Flu shots encouraged in communities of color

When Sandy Sandoval tries to get her family members to get the flu shot, they usually tell her that the shot isn’t working and that the vitamins they’re taking are enough to protect them through the season.

But it didn’t stop the 22-year-old from sitting in the appointment room at an AltaMed clinic in Santa Ana earlier this month to get her annual flu shot before heading to her job at an Aldi supermarket.

She knows she’s unlikely to convince her family to get vaccinated, but says she feels safe and secure. This time she was even more motivated as she watched her colleagues of all ages catch the flu.

“Everyone gets sick,” Sandoval said. “So far I haven’t gotten sick because I got through all my vaccines. I think it works.”

According to the State Department of Public Health, California has had 17 flu deaths since October. For weeks, public health officials have been bracing for a ailing winter that includes the alarmingly early start of flu season, rising COVID-19 cases and a spate of cases of the respiratory syncytial virus known as RSV.

But public health officials are also voicing concerns about how communities of color might fare when the flu returns and whether they can be successful in convincing them to get vaccinated.

dr Alexander Rodgers, associate program director for the Family Medicine Residency at Charles R. Drew University of Medicine and Science in Willowbrook, said the upcoming flu season comes after years of mask requirements and social distancing. Although these guidelines were in place to ward off COVID-19, he said they also helped prevent cases of the flu.

While he and other providers are encouraging patients to get vaccinated against the flu, time will tell how bad this year’s cases of coronavirus and flu will be. Getting people for their first COVID-19 shots has generally worked, Rodgers said, but getting them to come back for boosters and other shots has been a challenge.

“I think a lot of people do this mental calculus in their head and say, ‘Well, I’ve got four COVID shots, so do I really need a flu shot?'” Rodgers said. “They just say, ‘I don’t want to do one more vaccine this year,’ so I’m wondering what the flu shot participation will be like.”

In October, the Centers for Disease Control and Prevention found that flu vaccination rates among Black, Hispanic, Native American, and Alaskan Natives have been “consistently lower” than other ethnic groups nationwide since 2010. During the 2021-22 season, 42% of Black adults received a flu shot, while 38% of Hispanic adults and 41% of Native American and Alaskan Natives did the same. White and Asian adults were vaccinated 54%.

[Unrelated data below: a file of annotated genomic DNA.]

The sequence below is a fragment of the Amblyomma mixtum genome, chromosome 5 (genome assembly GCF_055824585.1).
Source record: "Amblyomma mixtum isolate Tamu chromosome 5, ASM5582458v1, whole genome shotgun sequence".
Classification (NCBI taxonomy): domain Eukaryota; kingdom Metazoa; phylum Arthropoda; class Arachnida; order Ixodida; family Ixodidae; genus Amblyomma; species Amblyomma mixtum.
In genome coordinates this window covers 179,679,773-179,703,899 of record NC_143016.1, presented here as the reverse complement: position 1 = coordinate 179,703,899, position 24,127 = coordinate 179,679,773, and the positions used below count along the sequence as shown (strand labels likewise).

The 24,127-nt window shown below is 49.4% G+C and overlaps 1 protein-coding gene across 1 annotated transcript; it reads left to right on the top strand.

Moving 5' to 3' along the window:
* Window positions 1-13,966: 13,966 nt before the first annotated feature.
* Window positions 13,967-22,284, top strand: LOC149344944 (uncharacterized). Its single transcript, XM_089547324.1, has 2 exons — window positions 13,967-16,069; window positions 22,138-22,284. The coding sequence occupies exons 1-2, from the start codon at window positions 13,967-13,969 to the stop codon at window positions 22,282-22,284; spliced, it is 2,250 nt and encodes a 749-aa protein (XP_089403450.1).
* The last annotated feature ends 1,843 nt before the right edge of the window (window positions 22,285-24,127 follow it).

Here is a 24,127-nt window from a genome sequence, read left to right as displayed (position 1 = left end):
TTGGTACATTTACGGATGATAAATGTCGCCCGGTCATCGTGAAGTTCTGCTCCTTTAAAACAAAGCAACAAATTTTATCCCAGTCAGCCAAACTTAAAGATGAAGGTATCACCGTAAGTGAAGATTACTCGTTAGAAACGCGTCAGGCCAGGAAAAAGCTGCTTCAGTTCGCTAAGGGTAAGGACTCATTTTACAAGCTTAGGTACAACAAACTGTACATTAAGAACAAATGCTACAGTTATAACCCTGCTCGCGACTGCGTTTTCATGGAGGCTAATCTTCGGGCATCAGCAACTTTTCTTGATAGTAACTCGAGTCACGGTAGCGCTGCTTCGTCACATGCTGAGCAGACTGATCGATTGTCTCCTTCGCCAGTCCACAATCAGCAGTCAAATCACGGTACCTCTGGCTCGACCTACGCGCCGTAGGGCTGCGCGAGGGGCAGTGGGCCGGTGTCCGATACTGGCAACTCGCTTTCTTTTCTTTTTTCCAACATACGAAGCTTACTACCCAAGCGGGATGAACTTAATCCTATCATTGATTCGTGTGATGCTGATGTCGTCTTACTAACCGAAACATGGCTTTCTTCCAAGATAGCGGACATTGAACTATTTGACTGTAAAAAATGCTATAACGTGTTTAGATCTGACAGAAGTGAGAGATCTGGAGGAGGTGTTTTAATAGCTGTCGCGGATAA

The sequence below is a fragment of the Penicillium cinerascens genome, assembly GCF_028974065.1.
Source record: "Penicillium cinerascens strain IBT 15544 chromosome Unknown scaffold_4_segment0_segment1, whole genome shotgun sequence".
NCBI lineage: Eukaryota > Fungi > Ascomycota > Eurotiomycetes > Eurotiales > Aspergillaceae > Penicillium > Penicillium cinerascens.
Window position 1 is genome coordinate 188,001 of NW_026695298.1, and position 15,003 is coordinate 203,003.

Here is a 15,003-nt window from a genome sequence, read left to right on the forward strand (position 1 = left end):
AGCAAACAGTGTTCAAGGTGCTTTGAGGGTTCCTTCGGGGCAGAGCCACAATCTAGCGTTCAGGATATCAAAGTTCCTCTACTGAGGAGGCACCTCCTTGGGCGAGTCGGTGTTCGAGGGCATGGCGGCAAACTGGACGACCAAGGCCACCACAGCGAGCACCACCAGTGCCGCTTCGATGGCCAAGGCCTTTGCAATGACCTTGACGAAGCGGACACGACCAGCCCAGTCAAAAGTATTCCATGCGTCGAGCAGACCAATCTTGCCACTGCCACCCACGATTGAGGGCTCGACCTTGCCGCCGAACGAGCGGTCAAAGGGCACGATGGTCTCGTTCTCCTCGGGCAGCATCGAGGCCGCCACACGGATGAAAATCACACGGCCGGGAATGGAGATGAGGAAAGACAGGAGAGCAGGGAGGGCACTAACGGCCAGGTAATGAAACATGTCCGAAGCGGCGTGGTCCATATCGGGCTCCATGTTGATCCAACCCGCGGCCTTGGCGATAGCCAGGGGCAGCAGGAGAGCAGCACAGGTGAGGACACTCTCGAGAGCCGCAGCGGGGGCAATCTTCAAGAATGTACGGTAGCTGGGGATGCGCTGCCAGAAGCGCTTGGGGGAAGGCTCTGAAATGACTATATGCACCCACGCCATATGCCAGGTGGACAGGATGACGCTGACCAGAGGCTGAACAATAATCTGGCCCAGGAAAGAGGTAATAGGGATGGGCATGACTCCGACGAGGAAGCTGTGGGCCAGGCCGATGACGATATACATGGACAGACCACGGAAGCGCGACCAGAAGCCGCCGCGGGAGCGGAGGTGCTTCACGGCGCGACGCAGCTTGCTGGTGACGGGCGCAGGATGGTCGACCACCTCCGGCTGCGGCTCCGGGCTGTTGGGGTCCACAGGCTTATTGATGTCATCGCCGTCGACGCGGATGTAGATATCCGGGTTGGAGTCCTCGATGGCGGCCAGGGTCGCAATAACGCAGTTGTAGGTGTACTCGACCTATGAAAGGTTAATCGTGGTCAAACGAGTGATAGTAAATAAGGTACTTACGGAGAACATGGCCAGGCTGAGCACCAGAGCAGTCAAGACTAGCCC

“Flu vaccines are the best way to protect yourself from the flu and its potentially serious complications,” said Debra Houry, deputy principal director of the CDC, in a news release. “Improving access to and people’s confidence in influenza vaccines is critical to reducing inequalities.”

Federal health officials noted in the report that lack of access to health care and insurance, missed immunization opportunities, and misinformation and distrust are among the reasons people of color are less likely to get the flu vaccine.

Additionally, chronic health issues that often plague communities of color, such as diabetes, high blood pressure and asthma, increase their risk of flu complications. The report found that people of color are more likely to be hospitalized for severe cases of flu.

During the 2020-21 flu season in the United States and worldwide, there weren’t enough cases of flu for the CDC to estimate how many people avoided hospitalizations and flu deaths because of vaccination.

But during the 2019-20 flu season, when more data became available, the agency estimated 38 million people in the United States fell ill. This resulted in an estimated 400,000 people being hospitalized and 22,000 dying from the disease. In the same season, influenza vaccines prevented an estimated 7.5 million cases of influenza. The vaccines also prevented an estimated 105,000 influenza-associated hospitalizations and 6,300 deaths.

Getting people vaccinated against the flu statewide has been difficult in the past, and Los Angeles County is no different, said Barbara Ferrer, the county’s director of public health.

She said this season will be important as influenza cases are expected to rise in the coming colder months, which is why public health officials are continuing to urge people to get their COVID-19 vaccines and flu shots.

For most people, Ferrer said, the issue is time and access, making it important for healthcare providers to offer both vaccines whenever they can. She said the department has been working to have mobile clinics in communities and make vaccines available to homebound people. It also works with community-based organizations.

“We hope that, given the messages and especially the danger that many respiratory diseases are circulating at the same time and impacting the healthcare system, people will move forward and take advantage of the easy access [and] good information to better protect yourself,” Ferrer said.

https://www.latimes.com/california/story/2022-11-26/flu-season-communities-of-color-vaccination Flu shots encouraged in communities of color

Alley Einstein

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